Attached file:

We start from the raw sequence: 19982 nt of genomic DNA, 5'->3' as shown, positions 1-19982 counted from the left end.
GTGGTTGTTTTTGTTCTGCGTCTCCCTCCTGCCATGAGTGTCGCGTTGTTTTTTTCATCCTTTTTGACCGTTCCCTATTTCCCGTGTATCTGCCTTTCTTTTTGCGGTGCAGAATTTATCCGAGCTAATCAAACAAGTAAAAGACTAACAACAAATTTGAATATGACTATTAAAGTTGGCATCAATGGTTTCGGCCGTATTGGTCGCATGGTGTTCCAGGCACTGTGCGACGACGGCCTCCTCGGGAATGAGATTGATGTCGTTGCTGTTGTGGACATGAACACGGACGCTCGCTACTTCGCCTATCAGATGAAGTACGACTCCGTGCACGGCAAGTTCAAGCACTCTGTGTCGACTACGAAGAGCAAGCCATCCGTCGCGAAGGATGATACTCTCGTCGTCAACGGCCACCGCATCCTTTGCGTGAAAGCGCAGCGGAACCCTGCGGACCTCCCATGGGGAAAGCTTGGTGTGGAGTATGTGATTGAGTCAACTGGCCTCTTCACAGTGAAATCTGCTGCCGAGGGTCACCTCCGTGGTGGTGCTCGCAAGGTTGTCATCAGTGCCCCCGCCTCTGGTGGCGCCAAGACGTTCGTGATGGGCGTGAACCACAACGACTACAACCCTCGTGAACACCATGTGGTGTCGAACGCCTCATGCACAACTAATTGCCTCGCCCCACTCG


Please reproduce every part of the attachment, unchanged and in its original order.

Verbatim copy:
We start from the raw sequence: 19982 nt of genomic DNA, 5'->3' as shown, positions 1-19982 counted from the left end.
GTGGTTGTTTTTGTTCTGCGTCTCCCTCCTGCCATGAGTGTCGCGTTGTTTTTTTCATCCTTTTTGACCGTTCCCTATTTCCCGTGTATCTGCCTTTCTTTTTGCGGTGCAGAATTTATCCGAGCTAATCAAACAAGTAAAAGACTAACAACAAATTTGAATATGACTATTAAAGTTGGCATCAATGGTTTCGGCCGTATTGGTCGCATGGTGTTCCAGGCACTGTGCGACGACGGCCTCCTCGGGAATGAGATTGATGTCGTTGCTGTTGTGGACATGAACACGGACGCTCGCTACTTCGCCTATCAGATGAAGTACGACTCCGTGCACGGCAAGTTCAAGCACTCTGTGTCGACTACGAAGAGCAAGCCATCCGTCGCGAAGGATGATACTCTCGTCGTCAACGGCCACCGCATCCTTTGCGTGAAAGCGCAGCGGAACCCTGCGGACCTCCCATGGGGAAAGCTTGGTGTGGAGTATGTGATTGAGTCAACTGGCCTCTTCACAGTGAAATCTGCTGCCGAGGGTCACCTCCGTGGTGGTGCTCGCAAGGTTGTCATCAGTGCCCCCGCCTCTGGTGGCGCCAAGACGTTCGTGATGGGCGTGAACCACAACGACTACAACCCTCGTGAACACCATGTGGTGTCGAACGCCTCATGCACAACTAATTGCCTCGCCCCACTCG